Ontario Superior Court Reluctant to Interfere in Sikh Temple Membership Dispute 
April 2021 Charity & NFP Law Update
Published on April 29, 2021

By Ryan M. Prendergast


Ontario’s Superior Court ruled that even a technical irregularity in following its by-laws should not invalidate the decision of a religious organization to make decisions about its membership. Affirming recent jurisprudence, Dhaliwal v Singh, is an October 7, 2020 judgment that upheld a Supreme Court of Canada precedent that courts should not interfere in questions of membership in a religious organization except where there is an underlying legal dispute to decide. The applicant was a director of a non-profit organization, Nanaksar Satsang Sabha of Ontario (“Nanaksar”), that operated a Sikh temple in Brampton. After his membership was terminated and he was removed as a director due to allegations of misappropriating funds, the applicant sued for court intervention to declare his removal invalid and to have both his membership and directorship reinstated. The court dismissed the application.

Nanaksar had three directors: the applicant, Lakhvir Dhaliwal; a respondent, Gurmeet Singh; and Gurmukh Hunjan, a third director, and Nanaksar’s president — initially a respondent in this case (but died March 3, 2020). According to the respondents, who had surveillance footage, Dhaliwal pocketed donation money without their consent on four occasions in January and February, 2019. The respondents sent the applicant a letter on May 12, 2019, advising him that, pursuant to Nanaksar’s by-laws, they were removing his membership and office as Treasurer, requesting that he return keys, documents and property. The letter noted that Dhaliwal could make written submissions and had 15 days before the final decision. Dhaliwal contended that he was authorized to pocket the donation to pay some debts of Nanaksar by Hunjan; the respondents denied any such authorization was given. Dhaliwal sent a response letter, stating they had “no authority” to terminate his membership or remove him as Treasurer. He refused to return anything. Dhaliwal did not attend a May 27th, 2019 meeting, where a resolution was passed terminating his membership, and a second resolution passed replacing him as a director. Under Nanaksar’s by-laws, to be a director required membership.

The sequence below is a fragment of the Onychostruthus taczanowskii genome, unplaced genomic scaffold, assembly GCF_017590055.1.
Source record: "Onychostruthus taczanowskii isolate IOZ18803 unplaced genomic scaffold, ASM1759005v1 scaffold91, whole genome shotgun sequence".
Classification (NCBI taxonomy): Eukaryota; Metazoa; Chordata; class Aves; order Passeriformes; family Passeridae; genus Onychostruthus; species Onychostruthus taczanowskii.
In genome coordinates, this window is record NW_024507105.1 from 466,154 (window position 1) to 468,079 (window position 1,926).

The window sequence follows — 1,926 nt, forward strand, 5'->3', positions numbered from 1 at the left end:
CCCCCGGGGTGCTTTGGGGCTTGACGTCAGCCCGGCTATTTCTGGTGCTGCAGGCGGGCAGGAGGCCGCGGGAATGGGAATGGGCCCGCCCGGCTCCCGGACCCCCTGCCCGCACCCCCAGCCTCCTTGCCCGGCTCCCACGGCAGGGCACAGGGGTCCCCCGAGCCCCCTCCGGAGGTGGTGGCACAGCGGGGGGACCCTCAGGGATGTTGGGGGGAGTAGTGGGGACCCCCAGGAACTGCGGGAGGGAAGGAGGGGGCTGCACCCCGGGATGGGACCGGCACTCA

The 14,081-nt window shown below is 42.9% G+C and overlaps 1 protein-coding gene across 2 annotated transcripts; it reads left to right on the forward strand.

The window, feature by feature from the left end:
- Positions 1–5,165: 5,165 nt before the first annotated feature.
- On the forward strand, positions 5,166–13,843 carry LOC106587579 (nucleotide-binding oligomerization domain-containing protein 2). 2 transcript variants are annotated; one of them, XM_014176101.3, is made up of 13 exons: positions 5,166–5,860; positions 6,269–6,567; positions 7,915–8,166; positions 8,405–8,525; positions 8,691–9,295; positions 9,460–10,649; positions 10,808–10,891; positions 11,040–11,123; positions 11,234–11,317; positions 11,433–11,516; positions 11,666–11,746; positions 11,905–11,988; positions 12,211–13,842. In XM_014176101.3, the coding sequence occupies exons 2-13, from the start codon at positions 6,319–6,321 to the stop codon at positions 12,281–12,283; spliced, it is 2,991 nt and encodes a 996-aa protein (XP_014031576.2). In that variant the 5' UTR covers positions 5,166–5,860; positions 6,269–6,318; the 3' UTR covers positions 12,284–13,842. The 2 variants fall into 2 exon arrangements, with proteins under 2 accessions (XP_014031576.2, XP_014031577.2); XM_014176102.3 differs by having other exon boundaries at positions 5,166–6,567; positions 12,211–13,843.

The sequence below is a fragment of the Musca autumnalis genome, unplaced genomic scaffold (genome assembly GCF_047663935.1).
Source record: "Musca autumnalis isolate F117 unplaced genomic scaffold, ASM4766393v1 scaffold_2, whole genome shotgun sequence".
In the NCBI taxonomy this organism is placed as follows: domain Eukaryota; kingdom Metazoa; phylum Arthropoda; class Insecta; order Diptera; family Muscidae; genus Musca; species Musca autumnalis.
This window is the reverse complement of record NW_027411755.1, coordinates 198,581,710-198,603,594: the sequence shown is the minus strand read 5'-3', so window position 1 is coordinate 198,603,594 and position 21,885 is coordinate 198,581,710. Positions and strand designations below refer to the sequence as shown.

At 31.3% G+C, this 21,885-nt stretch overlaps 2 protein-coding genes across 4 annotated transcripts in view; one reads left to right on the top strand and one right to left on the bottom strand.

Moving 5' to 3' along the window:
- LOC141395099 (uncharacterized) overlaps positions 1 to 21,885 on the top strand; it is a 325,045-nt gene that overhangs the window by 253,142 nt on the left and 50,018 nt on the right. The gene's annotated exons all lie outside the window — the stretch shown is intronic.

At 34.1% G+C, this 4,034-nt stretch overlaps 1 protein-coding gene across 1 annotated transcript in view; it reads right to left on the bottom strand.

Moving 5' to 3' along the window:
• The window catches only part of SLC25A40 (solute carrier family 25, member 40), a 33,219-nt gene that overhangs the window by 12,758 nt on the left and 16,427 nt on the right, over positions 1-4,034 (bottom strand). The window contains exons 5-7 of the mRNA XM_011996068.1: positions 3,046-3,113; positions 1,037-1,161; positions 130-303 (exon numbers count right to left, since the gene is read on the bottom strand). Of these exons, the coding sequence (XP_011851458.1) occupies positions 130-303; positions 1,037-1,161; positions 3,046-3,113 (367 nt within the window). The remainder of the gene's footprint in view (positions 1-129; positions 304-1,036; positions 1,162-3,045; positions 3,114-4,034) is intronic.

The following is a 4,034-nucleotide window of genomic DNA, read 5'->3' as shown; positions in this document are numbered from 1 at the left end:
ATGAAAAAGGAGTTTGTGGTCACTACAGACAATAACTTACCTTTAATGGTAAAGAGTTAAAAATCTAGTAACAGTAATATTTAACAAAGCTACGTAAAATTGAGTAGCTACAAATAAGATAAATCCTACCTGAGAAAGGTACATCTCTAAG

Dhaliwal argued “that Hunjan and Singh, illegitimately and wrongfully terminated the applicant’s membership, acted in bad faith and contrary to the principles of natural justice, procedural fairness, and good governance.” According to Dhaliwal’s reading of Nanaksar’s by-laws, the respondents failed to provide him with proper — seven days’ — notice of the May 27th meeting, as they only sent him a text message on May 22nd, five days prior. He also submitted evidence of instructions he received from Hunjan relevant to the four occasions on which he pocketed the donation money. Further, a failure to call an Annual General Meeting since 2015 precluded the election of directors, Dhaliwal argued.

The respondents argued that they complied with Nanaksar’s by-laws. They also argued that “Questions of membership in religious or voluntary associations are outside the jurisdiction of” the court. They also stated that the video footage “speaks for itself.”

Justice Thomas A. Bielby did not decide on the question of whether Dhaliwal was or was not misappropriating donations. Rather, the judgment focused on the issue of whether the respondents acted within their authority when they terminated Dhaliwal’s membership. Reviewing the Corporations Act, sections 127.2(1) and 129(1), Bielby J considered the statute “a vehicle by which members can make a change” and for directors “to pass by-laws, to regulate the qualifications of membership, and the ability to suspend and terminate memberships.” Citing Highwood Congregation of Jehovah’s Witnesses (Judicial Committee) v Wall, 2018 SCC 26, Bielby J adopted as part of his reasons that courts will not intervene in decisions of membership in a religious organization “ ‘save where it is necessary to resolve underlying legal dispute’ (para. 39).” From what was presented, Bielby J considered that the respondents had evidence on which to base their decision, stating they “were in a better position to judge than this court and the court should be reluctant to interfere.” Nanaksar’s by-laws set out the mechanism and procedure by which the board could terminate membership. While the notice of the May 27th meeting may have “lacked formality” according to Bielby J, “the court ought not to interfere in breaches said to be technical in nature.” The procedure set out in Nanaksar’s by-laws was “effectively, met.” Ruling that the respondents were within their authority to terminate Dhaliwal’s membership, Bielby J further concluded that, by operation of the by-laws, his “appointment as a director was automatically vacated”.


Read the April 2021 Charity & NFP Law Update